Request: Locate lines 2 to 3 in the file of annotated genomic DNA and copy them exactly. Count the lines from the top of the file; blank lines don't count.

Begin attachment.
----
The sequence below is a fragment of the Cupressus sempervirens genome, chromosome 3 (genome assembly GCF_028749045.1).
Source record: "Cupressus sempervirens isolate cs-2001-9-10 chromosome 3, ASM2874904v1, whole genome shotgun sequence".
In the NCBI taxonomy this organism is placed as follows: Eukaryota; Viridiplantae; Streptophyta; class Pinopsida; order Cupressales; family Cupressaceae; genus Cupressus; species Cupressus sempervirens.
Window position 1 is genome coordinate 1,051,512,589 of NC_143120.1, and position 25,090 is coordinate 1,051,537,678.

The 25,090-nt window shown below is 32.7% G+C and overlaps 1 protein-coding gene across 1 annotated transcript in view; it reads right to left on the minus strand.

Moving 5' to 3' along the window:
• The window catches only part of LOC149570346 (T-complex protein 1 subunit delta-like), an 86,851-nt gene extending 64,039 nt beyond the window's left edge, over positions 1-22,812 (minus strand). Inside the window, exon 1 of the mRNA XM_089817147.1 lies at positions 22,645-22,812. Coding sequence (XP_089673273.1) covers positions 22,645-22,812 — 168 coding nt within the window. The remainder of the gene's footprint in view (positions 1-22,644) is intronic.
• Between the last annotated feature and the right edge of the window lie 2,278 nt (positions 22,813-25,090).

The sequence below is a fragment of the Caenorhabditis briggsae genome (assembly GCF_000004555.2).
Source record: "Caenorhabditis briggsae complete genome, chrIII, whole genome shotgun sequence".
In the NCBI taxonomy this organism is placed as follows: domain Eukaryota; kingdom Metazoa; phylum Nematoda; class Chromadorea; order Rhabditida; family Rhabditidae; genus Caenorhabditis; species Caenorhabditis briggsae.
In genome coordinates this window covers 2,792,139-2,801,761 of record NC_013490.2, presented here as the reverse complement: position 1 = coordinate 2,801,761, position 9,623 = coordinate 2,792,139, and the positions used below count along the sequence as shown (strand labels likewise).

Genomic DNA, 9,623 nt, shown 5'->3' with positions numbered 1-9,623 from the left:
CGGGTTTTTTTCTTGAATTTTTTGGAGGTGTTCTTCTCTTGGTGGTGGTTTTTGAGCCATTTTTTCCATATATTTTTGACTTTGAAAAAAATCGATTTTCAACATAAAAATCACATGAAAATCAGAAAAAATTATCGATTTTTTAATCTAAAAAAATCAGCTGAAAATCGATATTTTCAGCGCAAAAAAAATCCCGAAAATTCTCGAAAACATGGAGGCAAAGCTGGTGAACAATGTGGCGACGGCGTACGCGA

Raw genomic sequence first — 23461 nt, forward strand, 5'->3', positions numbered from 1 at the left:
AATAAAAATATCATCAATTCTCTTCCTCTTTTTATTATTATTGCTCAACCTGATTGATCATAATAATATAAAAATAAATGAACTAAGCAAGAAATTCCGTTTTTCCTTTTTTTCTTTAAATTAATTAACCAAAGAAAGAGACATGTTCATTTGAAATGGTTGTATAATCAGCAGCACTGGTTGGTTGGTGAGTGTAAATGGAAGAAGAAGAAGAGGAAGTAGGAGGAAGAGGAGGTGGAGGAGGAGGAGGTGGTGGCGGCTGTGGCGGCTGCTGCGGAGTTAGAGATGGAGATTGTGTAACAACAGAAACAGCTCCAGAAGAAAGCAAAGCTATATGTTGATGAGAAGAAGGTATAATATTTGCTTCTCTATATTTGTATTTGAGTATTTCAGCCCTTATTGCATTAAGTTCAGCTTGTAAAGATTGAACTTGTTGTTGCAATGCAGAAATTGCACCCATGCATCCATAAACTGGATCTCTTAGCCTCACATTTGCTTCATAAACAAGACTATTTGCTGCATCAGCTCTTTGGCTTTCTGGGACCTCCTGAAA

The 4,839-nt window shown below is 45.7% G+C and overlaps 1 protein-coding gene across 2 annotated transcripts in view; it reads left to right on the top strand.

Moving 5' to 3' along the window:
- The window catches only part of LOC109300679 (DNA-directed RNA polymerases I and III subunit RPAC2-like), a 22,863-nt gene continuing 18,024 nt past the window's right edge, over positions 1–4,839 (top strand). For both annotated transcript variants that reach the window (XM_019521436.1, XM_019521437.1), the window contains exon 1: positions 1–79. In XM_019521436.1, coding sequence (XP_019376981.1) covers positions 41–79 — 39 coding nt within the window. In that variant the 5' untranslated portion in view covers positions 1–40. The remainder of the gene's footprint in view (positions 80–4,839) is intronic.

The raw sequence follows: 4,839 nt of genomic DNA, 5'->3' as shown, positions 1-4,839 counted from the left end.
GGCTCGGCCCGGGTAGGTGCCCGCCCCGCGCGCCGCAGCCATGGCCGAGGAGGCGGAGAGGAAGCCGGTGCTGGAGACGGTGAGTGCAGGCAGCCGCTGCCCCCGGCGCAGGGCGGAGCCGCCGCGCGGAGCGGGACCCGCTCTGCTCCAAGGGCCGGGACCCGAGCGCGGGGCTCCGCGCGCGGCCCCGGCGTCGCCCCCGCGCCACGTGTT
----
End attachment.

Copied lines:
Source record: "Cupressus sempervirens isolate cs-2001-9-10 chromosome 3, ASM2874904v1, whole genome shotgun sequence".
In the NCBI taxonomy this organism is placed as follows: Eukaryota; Viridiplantae; Streptophyta; class Pinopsida; order Cupressales; family Cupressaceae; genus Cupressus; species Cupressus sempervirens.